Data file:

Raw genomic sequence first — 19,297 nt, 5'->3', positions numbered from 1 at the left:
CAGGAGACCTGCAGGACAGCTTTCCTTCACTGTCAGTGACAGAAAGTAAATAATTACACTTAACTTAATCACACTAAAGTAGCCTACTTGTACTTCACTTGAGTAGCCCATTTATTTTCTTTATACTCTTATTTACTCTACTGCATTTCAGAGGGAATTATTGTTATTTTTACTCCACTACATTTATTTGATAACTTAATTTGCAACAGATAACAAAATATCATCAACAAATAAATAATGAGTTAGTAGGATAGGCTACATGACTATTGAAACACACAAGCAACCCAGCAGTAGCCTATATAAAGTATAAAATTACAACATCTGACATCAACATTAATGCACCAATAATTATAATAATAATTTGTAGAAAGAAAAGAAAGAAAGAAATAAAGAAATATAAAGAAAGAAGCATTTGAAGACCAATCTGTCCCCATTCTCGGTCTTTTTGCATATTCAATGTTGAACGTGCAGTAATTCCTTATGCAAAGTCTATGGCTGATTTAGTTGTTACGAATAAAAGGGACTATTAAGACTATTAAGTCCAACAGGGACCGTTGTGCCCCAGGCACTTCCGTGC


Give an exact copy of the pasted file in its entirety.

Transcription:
Raw genomic sequence first — 19,297 nt, 5'->3', positions numbered from 1 at the left:
CAGGAGACCTGCAGGACAGCTTTCCTTCACTGTCAGTGACAGAAAGTAAATAATTACACTTAACTTAATCACACTAAAGTAGCCTACTTGTACTTCACTTGAGTAGCCCATTTATTTTCTTTATACTCTTATTTACTCTACTGCATTTCAGAGGGAATTATTGTTATTTTTACTCCACTACATTTATTTGATAACTTAATTTGCAACAGATAACAAAATATCATCAACAAATAAATAATGAGTTAGTAGGATAGGCTACATGACTATTGAAACACACAAGCAACCCAGCAGTAGCCTATATAAAGTATAAAATTACAACATCTGACATCAACATTAATGCACCAATAATTATAATAATAATTTGTAGAAAGAAAAGAAAGAAAGAAATAAAGAAATATAAAGAAAGAAGCATTTGAAGACCAATCTGTCCCCATTCTCGGTCTTTTTGCATATTCAATGTTGAACGTGCAGTAATTCCTTATGCAAAGTCTATGGCTGATTTAGTTGTTACGAATAAAAGGGACTATTAAGACTATTAAGTCCAACAGGGACCGTTGTGCCCCAGGCACTTCCGTGC